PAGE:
Muscular dystrophy is a group of inherited diseases that damage and weaken your muscles over time. This damage and weakness is due to the lack of a protein called dystrophin, which is necessary for normal muscle function. The absence of this protein can cause problems with walking, swallowing, and muscle coordination.
How does it affect an individual or what are its effects?
The effects of muscular dystrophy largely depend on the type of muscular dystrophy. As a general rule, it significantly affects the functioning of the muscles which cause a large set of problems ranging from significant inability of limbs to perform movements to heart issues.
Types of Muscular Dystrophy:
Duchenne muscular dystrophy, the most common form of muscular dystrophy. It gradually makes the body's muscles weaker.
Becker muscular dystrophy, which causes less severe symptoms than Duchenne MD.
Myotonic dystrophy, also known as Steinert's disease, is the most common adult form of MD, although half of all cases are diagnosed in people under 20 years old. The main symptoms include muscle weakness, myotonia (in which the muscles have trouble relaxing once they contract), and muscle wasting (when the muscles shrink over time).
Limb-girdle muscular dystrophy affects boys and girls equally. Symptoms usually start when kids are between 8 and 15 years old. This form progresses slowly, affecting the pelvic, shoulder, and back muscles. The severity of muscle weakness varies — some kids have only mild weakness while others develop severe disabilities and as adults need to use a wheelchair.
Facioscapulohumeral muscular dystrophy, which can affect both boys and girls. The symptoms usually first appear during the teen years. Muscle weakness first develops in the face, making it difficult for a child to close the eyes, whistle, or puff out the cheeks. The shoulder and back muscles gradually become weak, and kids have trouble lifting objects or raising their hands overhead. Over time, the legs and pelvic muscles also may lose strength.
Distal muscular dystrophy, which affects the muscles of the arms, legs, hands, and feet. It usually comes on later in life, between ages 40 and 60.
Oculopharyngeal muscular dystrophy, which starts in a person's 40s or 50s. It causes weakness in the muscles of the face, neck, and shoulders, and droopy eyelids (ptosis), followed by difficulty swallowing (dysphagia).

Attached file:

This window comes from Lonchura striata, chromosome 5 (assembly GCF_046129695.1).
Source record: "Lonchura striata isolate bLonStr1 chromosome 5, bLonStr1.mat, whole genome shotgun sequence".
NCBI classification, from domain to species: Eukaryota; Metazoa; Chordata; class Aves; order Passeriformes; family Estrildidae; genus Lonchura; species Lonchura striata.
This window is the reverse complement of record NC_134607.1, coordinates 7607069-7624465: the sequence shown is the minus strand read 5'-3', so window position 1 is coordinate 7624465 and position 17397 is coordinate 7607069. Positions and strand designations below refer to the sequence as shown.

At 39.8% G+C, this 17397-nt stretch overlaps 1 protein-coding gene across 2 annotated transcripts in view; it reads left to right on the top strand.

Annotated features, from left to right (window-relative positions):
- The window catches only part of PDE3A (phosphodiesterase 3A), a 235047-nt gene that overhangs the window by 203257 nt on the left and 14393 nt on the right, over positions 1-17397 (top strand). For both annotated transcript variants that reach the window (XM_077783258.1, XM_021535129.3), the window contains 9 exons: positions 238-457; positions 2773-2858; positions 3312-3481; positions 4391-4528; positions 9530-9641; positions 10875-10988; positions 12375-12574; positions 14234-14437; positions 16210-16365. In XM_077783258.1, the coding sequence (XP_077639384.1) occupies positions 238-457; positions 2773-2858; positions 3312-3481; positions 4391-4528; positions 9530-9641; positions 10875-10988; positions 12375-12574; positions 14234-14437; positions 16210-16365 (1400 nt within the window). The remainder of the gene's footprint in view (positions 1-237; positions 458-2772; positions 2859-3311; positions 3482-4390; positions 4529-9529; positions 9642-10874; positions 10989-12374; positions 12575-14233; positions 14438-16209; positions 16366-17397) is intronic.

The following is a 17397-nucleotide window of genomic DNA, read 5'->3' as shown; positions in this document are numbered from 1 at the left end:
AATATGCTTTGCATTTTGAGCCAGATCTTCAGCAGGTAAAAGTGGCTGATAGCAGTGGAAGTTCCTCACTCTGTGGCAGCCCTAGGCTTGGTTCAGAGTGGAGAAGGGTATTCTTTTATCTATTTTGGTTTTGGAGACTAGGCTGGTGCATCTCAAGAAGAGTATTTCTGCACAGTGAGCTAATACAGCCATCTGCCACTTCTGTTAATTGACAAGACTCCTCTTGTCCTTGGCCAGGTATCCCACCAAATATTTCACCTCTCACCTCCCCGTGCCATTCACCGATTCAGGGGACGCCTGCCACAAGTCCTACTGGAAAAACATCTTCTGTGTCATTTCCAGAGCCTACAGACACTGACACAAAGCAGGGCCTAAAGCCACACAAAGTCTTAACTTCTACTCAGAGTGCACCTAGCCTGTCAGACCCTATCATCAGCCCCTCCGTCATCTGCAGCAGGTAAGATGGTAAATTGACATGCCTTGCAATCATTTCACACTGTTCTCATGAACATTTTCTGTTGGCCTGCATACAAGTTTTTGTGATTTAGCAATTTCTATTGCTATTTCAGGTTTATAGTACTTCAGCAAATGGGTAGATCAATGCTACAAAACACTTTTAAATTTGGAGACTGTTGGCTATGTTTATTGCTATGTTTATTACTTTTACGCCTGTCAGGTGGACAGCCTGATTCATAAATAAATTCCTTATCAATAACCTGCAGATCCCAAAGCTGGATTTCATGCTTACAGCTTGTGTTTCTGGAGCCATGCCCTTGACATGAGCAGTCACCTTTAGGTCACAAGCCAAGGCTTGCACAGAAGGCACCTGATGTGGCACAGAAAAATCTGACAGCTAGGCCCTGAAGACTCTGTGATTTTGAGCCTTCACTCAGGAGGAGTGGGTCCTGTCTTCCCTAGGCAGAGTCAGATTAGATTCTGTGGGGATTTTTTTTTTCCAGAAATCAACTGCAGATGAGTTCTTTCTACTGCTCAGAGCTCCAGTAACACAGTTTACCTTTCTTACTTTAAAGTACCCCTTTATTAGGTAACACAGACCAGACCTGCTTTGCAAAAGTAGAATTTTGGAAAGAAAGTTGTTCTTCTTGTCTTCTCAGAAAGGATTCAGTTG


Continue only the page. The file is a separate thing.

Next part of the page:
Emery-Dreifuss muscular dystrophy, which affects mainly boys, usually starting around age 10. People with this form often have heart problems along with muscle weakness.
For most types of muscular dystrophy, symptoms start to show up in childhood or teenage years. Some common symptoms include:
Frequent muscle cramps
Trouble getting up, climbing stairs, running, or jumping
Having weak muscles from a young age
Trouble in breathing, swallowing
Muscular dystrophy occurs when certain genes, which are involved in making proteins that protect muscle fibres, are defective.
Each form of muscular dystrophy is caused by a genetic mutation particular to that type of the disease. Most of these mutations are inherited.
There are some risk factors involved too. Since most of these mutations are inherited, people with a family history of muscular dystrophy are at higher risk of developing the disease or passing it on to their children.
How to help someone dealing with muscular dystrophy?
Get familiar with the disability. Keep a good knowledge about what it is, how it is affecting the individual, and what kind of treatments are being administered and available.
If you are someone who is in close circles of the individual, keep a lookout for newer symptoms. Muscular Dystrophy primarily involves muscle weakness, but other symptoms and complications can arise. The severity of these may change over time so it is imperative to stay attentive to them
Support can be provided at home by various means such as - installation of ramps for easier access with the wheelchair, or by placing all necessary items where the individual can reach them with ease, and so on.
Explaining physical disabilities to children
Giving children accurate information is necessary to clear misconceptions and help them treat others with kindness and respect. This is a simplified summary that can be used with children.
Some children are born with a condition that affects their ability to move, walk, sit, or run. This condition is called cerebral palsy. And sometimes an illness or an accident can cause a person to lose the ability to use their legs. They may use a wheelchair to move around. Children who use a wheelchair or have cerebral palsy can think, learn, communicate, and study just like you. They only need help in moving from place to place.